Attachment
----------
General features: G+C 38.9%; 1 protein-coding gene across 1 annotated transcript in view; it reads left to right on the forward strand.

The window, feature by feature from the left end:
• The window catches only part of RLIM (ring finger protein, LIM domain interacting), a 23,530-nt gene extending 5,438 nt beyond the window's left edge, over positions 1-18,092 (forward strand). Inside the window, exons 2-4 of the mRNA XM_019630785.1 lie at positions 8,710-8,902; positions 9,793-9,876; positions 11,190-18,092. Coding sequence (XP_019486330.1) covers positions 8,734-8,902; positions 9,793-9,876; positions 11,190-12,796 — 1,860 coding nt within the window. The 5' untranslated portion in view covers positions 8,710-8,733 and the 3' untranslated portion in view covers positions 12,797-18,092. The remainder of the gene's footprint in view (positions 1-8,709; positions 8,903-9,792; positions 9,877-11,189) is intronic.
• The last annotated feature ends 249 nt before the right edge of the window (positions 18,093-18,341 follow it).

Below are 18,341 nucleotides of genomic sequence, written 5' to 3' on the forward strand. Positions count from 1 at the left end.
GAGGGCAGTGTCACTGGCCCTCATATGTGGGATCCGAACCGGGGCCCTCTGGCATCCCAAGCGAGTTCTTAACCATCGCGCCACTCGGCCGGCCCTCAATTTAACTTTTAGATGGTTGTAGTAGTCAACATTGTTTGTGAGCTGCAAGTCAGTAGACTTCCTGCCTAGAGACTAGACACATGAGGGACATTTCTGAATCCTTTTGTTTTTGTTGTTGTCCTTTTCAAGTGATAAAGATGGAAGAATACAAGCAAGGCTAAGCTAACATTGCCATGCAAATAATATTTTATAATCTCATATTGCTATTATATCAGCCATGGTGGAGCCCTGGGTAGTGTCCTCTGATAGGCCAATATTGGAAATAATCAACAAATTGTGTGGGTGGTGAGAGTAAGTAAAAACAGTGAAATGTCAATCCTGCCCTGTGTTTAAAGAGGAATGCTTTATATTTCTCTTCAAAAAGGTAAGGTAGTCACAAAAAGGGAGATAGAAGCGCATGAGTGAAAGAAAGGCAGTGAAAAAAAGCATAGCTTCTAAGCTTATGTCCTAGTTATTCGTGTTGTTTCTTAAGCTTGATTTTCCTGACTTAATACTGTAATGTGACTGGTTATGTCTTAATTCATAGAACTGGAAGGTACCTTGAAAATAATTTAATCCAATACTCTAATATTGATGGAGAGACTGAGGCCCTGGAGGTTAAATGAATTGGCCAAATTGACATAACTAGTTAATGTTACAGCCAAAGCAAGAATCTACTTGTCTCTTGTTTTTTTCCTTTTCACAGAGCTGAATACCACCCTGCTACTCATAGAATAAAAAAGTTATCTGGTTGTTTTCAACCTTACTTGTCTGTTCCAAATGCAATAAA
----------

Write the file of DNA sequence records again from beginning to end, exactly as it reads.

General features: G+C 38.9%; 1 protein-coding gene across 1 annotated transcript in view; it reads left to right on the forward strand.

The window, feature by feature from the left end:
• The window catches only part of RLIM (ring finger protein, LIM domain interacting), a 23,530-nt gene extending 5,438 nt beyond the window's left edge, over positions 1-18,092 (forward strand). Inside the window, exons 2-4 of the mRNA XM_019630785.1 lie at positions 8,710-8,902; positions 9,793-9,876; positions 11,190-18,092. Coding sequence (XP_019486330.1) covers positions 8,734-8,902; positions 9,793-9,876; positions 11,190-12,796 — 1,860 coding nt within the window. The 5' untranslated portion in view covers positions 8,710-8,733 and the 3' untranslated portion in view covers positions 12,797-18,092. The remainder of the gene's footprint in view (positions 1-8,709; positions 8,903-9,792; positions 9,877-11,189) is intronic.
• The last annotated feature ends 249 nt before the right edge of the window (positions 18,093-18,341 follow it).

Below are 18,341 nucleotides of genomic sequence, written 5' to 3' on the forward strand. Positions count from 1 at the left end.
GAGGGCAGTGTCACTGGCCCTCATATGTGGGATCCGAACCGGGGCCCTCTGGCATCCCAAGCGAGTTCTTAACCATCGCGCCACTCGGCCGGCCCTCAATTTAACTTTTAGATGGTTGTAGTAGTCAACATTGTTTGTGAGCTGCAAGTCAGTAGACTTCCTGCCTAGAGACTAGACACATGAGGGACATTTCTGAATCCTTTTGTTTTTGTTGTTGTCCTTTTCAAGTGATAAAGATGGAAGAATACAAGCAAGGCTAAGCTAACATTGCCATGCAAATAATATTTTATAATCTCATATTGCTATTATATCAGCCATGGTGGAGCCCTGGGTAGTGTCCTCTGATAGGCCAATATTGGAAATAATCAACAAATTGTGTGGGTGGTGAGAGTAAGTAAAAACAGTGAAATGTCAATCCTGCCCTGTGTTTAAAGAGGAATGCTTTATATTTCTCTTCAAAAAGGTAAGGTAGTCACAAAAAGGGAGATAGAAGCGCATGAGTGAAAGAAAGGCAGTGAAAAAAAGCATAGCTTCTAAGCTTATGTCCTAGTTATTCGTGTTGTTTCTTAAGCTTGATTTTCCTGACTTAATACTGTAATGTGACTGGTTATGTCTTAATTCATAGAACTGGAAGGTACCTTGAAAATAATTTAATCCAATACTCTAATATTGATGGAGAGACTGAGGCCCTGGAGGTTAAATGAATTGGCCAAATTGACATAACTAGTTAATGTTACAGCCAAAGCAAGAATCTACTTGTCTCTTGTTTTTTTCCTTTTCACAGAGCTGAATACCACCCTGCTACTCATAGAATAAAAAAGTTATCTGGTTGTTTTCAACCTTACTTGTCTGTTCCAAATGCAATAAA